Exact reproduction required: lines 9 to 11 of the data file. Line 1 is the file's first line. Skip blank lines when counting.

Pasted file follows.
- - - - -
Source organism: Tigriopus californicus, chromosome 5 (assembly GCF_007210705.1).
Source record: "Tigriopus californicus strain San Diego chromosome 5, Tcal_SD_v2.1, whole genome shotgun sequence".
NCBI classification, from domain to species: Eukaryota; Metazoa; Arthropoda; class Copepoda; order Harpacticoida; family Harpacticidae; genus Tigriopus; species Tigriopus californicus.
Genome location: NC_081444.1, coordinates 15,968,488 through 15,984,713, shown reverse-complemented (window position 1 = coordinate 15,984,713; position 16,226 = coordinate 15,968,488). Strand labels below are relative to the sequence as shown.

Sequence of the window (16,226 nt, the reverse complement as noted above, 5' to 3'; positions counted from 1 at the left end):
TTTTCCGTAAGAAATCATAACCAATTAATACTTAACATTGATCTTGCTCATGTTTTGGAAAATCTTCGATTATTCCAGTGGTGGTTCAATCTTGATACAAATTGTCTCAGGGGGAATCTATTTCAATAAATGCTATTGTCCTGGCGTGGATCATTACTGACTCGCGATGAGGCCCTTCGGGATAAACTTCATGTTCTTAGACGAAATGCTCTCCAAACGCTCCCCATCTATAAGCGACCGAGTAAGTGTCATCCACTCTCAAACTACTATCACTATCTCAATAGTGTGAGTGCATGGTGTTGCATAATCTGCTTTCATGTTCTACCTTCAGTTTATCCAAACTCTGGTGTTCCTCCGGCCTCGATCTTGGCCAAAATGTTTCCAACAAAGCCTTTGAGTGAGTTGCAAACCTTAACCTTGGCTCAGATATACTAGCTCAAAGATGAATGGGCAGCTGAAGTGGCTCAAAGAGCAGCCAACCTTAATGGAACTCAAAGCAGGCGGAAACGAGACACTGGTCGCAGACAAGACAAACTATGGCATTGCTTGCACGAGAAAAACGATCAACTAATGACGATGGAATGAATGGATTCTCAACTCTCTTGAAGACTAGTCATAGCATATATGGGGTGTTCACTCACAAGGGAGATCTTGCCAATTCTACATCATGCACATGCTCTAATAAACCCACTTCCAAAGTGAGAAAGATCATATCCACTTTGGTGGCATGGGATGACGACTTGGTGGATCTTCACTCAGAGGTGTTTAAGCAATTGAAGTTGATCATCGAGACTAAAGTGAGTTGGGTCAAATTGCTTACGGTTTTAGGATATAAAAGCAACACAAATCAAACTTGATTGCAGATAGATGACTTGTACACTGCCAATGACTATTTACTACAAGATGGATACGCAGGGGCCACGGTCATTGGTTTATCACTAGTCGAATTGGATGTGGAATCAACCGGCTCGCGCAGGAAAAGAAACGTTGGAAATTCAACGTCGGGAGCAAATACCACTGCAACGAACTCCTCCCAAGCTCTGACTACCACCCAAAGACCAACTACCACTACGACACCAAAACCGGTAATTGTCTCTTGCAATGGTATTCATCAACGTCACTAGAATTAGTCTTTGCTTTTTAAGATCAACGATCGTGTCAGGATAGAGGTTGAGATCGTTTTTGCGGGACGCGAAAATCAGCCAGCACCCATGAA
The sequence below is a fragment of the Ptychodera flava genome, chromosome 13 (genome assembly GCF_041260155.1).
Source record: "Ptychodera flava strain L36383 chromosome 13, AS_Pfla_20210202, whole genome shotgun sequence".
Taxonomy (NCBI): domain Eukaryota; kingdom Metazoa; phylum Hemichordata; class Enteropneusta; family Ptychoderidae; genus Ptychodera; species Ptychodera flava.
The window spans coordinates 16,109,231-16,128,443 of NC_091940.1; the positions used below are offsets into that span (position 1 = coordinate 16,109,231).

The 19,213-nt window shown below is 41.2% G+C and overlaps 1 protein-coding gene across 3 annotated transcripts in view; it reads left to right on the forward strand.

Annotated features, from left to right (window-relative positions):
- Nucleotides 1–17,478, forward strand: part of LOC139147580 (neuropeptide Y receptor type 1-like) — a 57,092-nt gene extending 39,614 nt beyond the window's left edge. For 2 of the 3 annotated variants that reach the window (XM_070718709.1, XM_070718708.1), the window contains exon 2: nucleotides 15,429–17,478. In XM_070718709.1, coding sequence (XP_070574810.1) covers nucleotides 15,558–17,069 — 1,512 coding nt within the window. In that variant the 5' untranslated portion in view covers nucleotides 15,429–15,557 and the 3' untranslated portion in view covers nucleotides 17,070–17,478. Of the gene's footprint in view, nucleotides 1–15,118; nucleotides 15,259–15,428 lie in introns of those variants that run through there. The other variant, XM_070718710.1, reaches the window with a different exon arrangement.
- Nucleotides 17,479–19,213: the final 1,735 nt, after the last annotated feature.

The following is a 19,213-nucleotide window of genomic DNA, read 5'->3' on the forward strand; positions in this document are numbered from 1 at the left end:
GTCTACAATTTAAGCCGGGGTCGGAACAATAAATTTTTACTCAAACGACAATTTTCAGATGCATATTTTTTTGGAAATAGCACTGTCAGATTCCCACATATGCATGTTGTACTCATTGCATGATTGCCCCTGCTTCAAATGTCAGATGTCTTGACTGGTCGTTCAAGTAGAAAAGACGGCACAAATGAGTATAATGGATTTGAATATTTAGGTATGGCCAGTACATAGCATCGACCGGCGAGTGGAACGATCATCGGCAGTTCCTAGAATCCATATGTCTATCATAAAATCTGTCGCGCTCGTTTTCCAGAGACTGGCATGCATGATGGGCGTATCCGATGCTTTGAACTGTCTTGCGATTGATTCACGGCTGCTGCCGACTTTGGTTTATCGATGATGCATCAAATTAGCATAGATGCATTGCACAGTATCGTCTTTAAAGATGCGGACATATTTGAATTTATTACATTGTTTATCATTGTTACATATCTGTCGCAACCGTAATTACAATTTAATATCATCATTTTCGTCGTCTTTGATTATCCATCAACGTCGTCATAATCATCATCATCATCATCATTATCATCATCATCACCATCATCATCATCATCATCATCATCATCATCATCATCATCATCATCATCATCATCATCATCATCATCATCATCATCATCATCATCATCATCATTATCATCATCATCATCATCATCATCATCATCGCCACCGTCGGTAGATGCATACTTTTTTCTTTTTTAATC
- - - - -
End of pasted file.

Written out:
Taxonomy (NCBI): domain Eukaryota; kingdom Metazoa; phylum Hemichordata; class Enteropneusta; family Ptychoderidae; genus Ptychodera; species Ptychodera flava.
The window spans coordinates 16,109,231-16,128,443 of NC_091940.1; the positions used below are offsets into that span (position 1 = coordinate 16,109,231).

The 19,213-nt window shown below is 41.2% G+C and overlaps 1 protein-coding gene across 3 annotated transcripts in view; it reads left to right on the forward strand.